It is the task of the advanced workers to accelerate by their agitational and educational activities the process of uniting the proletariat under the revolutionary slogans of the present epoch. Only in this way will the advanced workers succeed in fulfilling their other task of rousing the peasant and urban democrats.
3. The working-class struggle, which is proceeding under revolutionary slogans, has compelled the liberal-Octobrist bourgeoisie and a section of the manufacturer’s to talk volubly about the need for reforms in general, and for limited freedom of association in particular. While feverishly organising in employers’ associations, introducing insurance against strikes and calling upon the government to harass the working-class movement systematically, the bourgeoisie is at the same time urging the workers to abandon their revolutionary demands and to confine themselves instead to individual constitutional reforms and a semblance of freedom of association. The working class should take advantage of every sign of vacillation on the part of the government as well as of disagreements between the bourgeoisie and the reactionary camp, to intensify its attack in both the economic and political fields of struggle. But to be able to make good use of the situation the working class must continue to adhere to the platform of full-blooded revolutionary slogans.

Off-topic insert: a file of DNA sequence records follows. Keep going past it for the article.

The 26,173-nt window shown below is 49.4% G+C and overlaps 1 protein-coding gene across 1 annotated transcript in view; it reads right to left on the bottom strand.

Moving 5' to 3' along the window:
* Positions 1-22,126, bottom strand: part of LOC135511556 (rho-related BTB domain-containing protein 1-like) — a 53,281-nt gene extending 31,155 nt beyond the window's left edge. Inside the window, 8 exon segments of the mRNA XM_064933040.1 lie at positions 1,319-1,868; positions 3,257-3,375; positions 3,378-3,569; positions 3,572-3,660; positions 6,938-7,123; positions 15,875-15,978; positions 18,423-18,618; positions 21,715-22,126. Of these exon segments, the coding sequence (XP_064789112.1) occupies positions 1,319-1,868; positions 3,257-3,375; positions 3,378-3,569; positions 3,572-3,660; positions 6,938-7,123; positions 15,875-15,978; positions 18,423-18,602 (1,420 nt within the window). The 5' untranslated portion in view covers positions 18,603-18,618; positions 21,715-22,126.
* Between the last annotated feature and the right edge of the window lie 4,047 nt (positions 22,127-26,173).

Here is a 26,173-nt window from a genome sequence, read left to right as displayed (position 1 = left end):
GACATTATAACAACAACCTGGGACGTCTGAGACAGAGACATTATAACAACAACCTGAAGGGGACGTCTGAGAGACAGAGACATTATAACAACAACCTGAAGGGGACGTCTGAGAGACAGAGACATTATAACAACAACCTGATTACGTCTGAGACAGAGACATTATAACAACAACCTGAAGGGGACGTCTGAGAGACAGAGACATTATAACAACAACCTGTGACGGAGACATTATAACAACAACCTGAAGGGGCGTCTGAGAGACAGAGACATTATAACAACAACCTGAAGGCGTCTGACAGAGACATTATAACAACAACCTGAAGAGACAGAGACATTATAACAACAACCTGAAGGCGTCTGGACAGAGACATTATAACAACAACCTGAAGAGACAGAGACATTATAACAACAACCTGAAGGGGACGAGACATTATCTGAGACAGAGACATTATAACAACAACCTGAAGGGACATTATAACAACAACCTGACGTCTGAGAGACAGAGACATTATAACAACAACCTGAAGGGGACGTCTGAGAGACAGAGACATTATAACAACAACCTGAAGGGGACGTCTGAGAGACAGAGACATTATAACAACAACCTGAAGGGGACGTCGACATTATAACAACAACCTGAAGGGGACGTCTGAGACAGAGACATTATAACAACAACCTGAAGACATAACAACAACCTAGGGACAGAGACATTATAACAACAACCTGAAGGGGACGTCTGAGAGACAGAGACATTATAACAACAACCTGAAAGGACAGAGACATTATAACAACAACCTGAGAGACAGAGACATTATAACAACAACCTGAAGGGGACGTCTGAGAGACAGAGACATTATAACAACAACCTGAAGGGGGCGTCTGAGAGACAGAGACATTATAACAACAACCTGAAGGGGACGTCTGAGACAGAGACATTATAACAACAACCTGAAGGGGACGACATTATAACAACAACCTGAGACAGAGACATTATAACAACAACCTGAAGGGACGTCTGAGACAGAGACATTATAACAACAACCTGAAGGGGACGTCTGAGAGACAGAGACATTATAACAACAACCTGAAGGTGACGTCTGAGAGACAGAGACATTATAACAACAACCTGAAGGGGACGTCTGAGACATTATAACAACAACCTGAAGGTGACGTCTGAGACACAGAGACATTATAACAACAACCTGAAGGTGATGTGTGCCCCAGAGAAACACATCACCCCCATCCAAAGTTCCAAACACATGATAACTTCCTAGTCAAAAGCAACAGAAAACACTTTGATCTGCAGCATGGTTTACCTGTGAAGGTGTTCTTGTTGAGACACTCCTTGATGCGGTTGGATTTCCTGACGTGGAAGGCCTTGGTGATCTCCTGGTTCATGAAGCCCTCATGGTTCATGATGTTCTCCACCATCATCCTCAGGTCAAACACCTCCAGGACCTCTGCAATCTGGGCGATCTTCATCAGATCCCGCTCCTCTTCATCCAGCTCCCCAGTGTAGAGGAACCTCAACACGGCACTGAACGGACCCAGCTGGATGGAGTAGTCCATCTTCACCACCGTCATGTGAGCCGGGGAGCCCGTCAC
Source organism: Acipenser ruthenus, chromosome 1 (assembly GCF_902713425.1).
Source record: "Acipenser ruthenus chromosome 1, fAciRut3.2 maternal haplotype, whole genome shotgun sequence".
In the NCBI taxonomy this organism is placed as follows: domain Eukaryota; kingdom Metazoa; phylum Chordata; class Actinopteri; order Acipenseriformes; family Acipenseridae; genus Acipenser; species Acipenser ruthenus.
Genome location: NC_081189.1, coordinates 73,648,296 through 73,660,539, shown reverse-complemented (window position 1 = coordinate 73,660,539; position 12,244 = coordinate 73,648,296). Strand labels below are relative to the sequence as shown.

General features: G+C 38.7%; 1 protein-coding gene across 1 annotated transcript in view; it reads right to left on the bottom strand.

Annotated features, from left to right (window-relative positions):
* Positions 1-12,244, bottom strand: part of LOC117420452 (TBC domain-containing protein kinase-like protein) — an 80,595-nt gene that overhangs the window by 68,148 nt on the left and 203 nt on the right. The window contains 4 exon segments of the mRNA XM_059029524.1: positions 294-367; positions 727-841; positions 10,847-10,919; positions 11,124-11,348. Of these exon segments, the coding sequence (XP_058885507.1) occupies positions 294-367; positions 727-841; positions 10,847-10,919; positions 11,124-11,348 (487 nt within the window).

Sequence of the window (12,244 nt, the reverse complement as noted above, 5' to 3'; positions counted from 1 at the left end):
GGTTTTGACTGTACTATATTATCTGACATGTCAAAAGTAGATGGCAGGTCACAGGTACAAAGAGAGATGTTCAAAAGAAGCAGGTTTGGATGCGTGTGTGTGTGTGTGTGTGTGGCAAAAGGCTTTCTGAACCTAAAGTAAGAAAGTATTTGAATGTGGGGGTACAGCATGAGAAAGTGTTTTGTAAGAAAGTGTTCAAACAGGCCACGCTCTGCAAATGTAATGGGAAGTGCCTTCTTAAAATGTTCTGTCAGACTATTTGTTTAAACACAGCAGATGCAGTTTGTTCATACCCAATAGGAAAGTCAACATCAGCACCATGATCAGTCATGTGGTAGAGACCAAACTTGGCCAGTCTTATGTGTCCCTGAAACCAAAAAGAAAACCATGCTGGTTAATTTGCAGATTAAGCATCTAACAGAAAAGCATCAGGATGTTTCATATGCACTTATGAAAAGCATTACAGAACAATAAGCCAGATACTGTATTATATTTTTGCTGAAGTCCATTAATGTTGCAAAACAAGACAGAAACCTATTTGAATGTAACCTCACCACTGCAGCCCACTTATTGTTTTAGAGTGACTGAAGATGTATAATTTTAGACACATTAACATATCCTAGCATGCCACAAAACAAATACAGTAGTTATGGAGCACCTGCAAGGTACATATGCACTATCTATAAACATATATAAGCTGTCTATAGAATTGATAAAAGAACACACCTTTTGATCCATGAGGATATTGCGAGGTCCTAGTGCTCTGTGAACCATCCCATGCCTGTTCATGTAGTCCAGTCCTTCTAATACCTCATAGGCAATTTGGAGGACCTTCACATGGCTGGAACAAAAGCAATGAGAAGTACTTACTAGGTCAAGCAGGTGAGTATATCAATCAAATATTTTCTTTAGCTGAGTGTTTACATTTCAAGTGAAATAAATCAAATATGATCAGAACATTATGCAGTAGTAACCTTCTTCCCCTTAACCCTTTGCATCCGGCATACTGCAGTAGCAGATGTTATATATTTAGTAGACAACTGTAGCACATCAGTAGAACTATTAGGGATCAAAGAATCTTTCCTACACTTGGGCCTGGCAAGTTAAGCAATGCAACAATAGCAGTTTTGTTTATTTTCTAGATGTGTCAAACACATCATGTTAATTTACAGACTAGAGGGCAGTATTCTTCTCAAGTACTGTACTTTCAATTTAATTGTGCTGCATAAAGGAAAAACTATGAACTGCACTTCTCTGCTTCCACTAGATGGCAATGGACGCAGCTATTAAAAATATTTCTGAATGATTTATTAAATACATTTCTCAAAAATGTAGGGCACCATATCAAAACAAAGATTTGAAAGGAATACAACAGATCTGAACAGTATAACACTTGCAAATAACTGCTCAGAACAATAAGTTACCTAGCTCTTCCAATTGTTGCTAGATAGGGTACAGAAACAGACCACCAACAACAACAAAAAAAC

4. This being the general state of affairs, the task of the Social-Democrats is to continue to conduct extensive revolutionary agitation among the masses for the overthrow of the monarchy and the establishment of a democratic republic. Vivid examples from real life must be used continuously to demonstrate all the harmfulness of reformism, i.e., the tactics of putting demands for partial improvement to the fore instead of revolutionary slogans.